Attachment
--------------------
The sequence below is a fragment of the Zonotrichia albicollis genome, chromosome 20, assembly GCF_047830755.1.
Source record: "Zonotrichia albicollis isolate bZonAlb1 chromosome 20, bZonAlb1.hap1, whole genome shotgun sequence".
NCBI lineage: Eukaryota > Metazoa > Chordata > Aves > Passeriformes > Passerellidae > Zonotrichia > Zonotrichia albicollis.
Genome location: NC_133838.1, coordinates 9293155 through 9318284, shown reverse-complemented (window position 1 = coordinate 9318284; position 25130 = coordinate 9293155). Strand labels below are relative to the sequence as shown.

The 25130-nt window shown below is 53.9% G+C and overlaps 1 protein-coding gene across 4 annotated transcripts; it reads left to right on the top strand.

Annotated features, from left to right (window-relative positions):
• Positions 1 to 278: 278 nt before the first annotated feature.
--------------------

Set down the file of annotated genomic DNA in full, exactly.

The sequence below is a fragment of the Zonotrichia albicollis genome, chromosome 20, assembly GCF_047830755.1.
Source record: "Zonotrichia albicollis isolate bZonAlb1 chromosome 20, bZonAlb1.hap1, whole genome shotgun sequence".
NCBI lineage: Eukaryota > Metazoa > Chordata > Aves > Passeriformes > Passerellidae > Zonotrichia > Zonotrichia albicollis.
Genome location: NC_133838.1, coordinates 9293155 through 9318284, shown reverse-complemented (window position 1 = coordinate 9318284; position 25130 = coordinate 9293155). Strand labels below are relative to the sequence as shown.

The 25130-nt window shown below is 53.9% G+C and overlaps 1 protein-coding gene across 4 annotated transcripts; it reads left to right on the top strand.

Annotated features, from left to right (window-relative positions):
• Positions 1 to 278: 278 nt before the first annotated feature.